Bobby van der Sluis lives in a small village near Amsterdam, The Netherlands, with his wife, two kids and cat. He has a formal background in marketing and communications and is a professional front-end web developer since 1997. Bobby has worked with many different agencies and has mainly developed websites for renowned brands, including Heineken, Nike, Electronic Arts, Nintendo, Philips, TomTom, HP, Randstad, McDonald's, ING Bank and Rabobank.
Why a web worker? Bobby strongly believes that you can only be happy within your professional life when you are led by those things that you are most passionate about and that it is your own personal interests that will determine how much you will grow during your career. During his studies Bobby fell in love with the Internet as an emerging medium and currently he is extremely happy to have the opportunity to build for a medium that will possibly only reach its full maturity at the time that he will retire.
Bobby has always enjoyed the limitations and technological impossibilities that come with the web, while its new opportunities and utilization is slowly impacting our society and the ways we think. Although the constant technological advance and the growing pains of a slowly maturing medium are often misunderstood by many, they are also the main reason why our work has a certain charm and a primal separator of who are the boys and the men in the industry.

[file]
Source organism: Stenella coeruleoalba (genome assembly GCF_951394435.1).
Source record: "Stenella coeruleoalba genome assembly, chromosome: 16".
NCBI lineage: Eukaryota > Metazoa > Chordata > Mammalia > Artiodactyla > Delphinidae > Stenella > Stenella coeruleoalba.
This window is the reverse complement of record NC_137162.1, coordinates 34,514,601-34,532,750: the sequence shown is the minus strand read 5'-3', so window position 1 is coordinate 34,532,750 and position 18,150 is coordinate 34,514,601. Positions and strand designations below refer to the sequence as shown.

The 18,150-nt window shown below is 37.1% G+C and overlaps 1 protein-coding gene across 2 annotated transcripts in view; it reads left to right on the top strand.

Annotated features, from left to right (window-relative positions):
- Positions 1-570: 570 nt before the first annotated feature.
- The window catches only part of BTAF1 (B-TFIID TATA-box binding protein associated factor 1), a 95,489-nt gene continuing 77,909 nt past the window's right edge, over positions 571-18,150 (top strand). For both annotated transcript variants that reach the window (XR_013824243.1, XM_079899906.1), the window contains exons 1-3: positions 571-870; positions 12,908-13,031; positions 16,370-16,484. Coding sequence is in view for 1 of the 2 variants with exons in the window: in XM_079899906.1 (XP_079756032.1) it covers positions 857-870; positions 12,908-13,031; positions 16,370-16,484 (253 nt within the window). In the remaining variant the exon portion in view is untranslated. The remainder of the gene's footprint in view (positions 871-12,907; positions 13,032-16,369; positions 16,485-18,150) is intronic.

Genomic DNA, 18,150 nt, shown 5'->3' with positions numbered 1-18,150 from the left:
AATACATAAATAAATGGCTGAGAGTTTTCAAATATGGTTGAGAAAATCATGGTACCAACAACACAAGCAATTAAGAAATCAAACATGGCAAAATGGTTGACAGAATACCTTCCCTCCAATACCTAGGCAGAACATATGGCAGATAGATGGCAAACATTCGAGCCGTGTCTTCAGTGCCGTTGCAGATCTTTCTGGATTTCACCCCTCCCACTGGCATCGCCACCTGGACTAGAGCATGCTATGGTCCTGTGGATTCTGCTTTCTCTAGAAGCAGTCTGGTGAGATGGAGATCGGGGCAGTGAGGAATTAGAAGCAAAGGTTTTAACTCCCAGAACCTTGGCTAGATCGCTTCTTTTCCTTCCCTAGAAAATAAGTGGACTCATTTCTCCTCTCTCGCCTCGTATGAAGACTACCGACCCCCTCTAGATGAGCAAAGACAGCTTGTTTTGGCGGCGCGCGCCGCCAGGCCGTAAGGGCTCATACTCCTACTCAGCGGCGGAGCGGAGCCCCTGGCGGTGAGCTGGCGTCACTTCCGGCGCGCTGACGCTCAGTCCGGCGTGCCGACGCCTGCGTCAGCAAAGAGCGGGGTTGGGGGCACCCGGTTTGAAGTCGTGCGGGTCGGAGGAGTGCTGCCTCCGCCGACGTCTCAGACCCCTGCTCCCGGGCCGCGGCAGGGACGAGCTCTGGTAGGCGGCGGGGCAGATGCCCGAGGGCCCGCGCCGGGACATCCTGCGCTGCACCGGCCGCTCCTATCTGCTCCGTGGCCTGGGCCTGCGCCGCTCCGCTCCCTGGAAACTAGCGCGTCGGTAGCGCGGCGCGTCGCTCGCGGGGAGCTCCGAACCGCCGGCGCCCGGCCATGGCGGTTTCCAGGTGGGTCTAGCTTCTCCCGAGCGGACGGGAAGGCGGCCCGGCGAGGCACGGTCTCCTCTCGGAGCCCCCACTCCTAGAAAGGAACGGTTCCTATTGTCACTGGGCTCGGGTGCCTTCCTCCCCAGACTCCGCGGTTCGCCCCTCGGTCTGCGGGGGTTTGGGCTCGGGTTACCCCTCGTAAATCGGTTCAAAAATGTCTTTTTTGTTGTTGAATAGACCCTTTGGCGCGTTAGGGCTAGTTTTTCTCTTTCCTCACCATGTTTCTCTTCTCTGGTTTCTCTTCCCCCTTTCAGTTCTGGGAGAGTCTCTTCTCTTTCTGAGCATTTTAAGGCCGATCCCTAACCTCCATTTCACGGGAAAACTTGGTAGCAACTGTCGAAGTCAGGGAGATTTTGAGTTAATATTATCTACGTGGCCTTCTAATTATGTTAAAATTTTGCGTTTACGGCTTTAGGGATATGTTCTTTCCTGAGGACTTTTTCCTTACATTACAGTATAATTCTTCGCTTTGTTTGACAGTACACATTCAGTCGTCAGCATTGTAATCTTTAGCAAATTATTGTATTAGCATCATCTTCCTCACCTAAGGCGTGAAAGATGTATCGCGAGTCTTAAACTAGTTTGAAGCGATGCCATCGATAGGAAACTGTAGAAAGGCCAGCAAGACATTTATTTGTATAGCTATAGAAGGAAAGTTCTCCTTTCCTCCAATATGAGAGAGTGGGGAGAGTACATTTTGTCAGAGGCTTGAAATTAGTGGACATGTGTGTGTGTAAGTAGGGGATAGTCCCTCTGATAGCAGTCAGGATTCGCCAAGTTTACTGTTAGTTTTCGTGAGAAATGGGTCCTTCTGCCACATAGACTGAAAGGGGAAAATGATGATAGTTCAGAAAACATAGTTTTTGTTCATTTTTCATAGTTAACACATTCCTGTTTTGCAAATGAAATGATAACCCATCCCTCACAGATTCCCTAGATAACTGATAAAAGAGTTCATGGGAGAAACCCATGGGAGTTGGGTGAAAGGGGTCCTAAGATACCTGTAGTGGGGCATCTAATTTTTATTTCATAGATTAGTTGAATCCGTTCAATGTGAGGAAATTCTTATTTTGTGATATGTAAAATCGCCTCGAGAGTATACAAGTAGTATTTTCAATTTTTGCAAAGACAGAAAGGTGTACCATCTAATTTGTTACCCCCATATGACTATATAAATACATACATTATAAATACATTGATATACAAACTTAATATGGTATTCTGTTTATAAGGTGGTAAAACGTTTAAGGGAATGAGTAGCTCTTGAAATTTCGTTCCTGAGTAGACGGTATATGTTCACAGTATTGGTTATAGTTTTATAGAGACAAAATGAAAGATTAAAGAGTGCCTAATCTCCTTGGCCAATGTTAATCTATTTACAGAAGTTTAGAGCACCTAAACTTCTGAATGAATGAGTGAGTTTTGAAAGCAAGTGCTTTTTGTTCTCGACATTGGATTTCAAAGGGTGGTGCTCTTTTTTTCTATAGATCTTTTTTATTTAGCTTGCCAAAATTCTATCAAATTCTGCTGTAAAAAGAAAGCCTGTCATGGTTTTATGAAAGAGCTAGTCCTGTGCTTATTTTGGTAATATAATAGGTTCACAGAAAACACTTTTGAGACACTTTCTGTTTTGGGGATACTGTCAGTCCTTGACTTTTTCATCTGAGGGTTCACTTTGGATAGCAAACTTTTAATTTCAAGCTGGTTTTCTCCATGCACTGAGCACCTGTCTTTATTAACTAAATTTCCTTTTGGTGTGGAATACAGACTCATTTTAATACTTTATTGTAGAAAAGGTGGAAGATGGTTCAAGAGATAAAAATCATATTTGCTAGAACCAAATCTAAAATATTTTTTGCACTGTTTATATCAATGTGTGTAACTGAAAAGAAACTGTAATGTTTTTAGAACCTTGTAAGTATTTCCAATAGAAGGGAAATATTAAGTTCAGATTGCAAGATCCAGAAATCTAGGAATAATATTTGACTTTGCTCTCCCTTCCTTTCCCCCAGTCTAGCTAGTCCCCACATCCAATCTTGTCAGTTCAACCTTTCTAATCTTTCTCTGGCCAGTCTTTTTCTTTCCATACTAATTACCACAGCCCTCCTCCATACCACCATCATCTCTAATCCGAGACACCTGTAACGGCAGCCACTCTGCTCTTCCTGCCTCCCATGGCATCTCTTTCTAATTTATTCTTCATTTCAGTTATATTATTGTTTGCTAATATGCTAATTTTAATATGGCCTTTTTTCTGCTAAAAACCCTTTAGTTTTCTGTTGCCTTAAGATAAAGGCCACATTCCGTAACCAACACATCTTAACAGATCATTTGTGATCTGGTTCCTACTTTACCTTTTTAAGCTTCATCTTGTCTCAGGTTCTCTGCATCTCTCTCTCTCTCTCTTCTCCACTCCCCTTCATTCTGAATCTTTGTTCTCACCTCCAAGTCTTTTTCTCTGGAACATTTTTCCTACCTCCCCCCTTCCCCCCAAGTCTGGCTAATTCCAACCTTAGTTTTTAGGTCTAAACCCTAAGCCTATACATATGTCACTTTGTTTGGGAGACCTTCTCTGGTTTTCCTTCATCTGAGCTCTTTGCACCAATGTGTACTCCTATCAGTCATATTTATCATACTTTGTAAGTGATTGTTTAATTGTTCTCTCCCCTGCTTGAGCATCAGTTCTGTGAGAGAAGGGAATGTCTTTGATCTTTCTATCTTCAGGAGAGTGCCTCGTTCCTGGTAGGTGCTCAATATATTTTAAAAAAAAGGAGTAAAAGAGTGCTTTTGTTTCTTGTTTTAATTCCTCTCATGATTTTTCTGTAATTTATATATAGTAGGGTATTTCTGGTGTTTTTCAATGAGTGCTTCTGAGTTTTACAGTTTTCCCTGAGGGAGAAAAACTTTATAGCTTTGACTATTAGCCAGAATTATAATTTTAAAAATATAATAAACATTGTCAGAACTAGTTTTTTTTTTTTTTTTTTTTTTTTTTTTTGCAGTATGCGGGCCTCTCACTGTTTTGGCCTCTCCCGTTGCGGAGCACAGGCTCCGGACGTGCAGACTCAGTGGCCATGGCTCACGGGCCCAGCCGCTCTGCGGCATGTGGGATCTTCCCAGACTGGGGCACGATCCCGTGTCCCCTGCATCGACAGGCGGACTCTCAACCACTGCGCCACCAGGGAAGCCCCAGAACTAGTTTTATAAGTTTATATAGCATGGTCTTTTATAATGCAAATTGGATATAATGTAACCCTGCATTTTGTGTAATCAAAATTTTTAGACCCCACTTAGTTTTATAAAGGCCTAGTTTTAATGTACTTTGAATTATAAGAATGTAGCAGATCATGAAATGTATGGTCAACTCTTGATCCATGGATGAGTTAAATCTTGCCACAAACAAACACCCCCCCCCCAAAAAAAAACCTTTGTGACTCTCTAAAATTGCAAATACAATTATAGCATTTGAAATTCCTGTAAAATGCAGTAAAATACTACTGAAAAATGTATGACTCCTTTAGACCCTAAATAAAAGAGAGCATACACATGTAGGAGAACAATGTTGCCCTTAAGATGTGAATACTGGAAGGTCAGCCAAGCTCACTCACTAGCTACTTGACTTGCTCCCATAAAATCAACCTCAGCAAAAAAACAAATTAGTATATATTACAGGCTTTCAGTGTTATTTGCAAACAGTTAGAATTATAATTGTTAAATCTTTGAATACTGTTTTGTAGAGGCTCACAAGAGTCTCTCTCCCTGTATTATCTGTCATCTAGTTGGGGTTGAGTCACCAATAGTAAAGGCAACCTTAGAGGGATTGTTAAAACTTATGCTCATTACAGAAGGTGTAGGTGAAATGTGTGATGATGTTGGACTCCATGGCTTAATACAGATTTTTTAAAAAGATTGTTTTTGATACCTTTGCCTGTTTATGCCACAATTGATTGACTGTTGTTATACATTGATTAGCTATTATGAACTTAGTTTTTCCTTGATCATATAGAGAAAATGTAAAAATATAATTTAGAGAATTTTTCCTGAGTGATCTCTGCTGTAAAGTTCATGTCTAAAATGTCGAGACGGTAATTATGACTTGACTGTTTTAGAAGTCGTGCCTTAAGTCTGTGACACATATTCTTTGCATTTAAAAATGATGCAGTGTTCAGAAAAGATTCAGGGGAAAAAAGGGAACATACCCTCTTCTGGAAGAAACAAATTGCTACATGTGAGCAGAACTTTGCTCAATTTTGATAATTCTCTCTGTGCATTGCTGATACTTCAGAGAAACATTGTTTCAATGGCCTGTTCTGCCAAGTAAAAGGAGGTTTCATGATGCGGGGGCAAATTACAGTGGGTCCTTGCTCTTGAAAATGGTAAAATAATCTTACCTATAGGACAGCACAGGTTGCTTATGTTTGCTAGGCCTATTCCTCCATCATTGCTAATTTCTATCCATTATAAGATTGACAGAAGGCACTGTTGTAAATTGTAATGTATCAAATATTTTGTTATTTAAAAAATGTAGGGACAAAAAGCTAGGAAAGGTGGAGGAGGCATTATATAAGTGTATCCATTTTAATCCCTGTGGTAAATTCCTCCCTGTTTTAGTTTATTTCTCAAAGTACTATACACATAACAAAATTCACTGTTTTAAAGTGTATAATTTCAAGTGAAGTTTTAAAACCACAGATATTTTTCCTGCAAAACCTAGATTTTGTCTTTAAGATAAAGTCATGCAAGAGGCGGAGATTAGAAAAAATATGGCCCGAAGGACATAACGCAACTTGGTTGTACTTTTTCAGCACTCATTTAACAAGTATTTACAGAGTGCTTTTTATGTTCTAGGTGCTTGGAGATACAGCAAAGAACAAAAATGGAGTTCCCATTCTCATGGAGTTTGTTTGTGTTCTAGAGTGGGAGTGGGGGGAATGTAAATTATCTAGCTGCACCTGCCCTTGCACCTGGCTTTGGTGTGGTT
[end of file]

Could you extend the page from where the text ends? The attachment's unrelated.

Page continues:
Why this website? Bobby is happy to take part in the different front-end web communities, a realm where geographical borders fade and mind likes can discuss all kinds of topics, or can help each other by sharing an experience or solution. It's a place where a fruitful idea can pop up and blossom into a trend, or a well argumented general opinion can emerge. It's also a place where knowledge and code is often openly shared, so that at the end of the day everybody can be a little bit richer. In return, the public nature of the web and open source communities gives people the opportunity to improve software by bypassing the limitations of their own knowledge and to gain many new insights almost every day.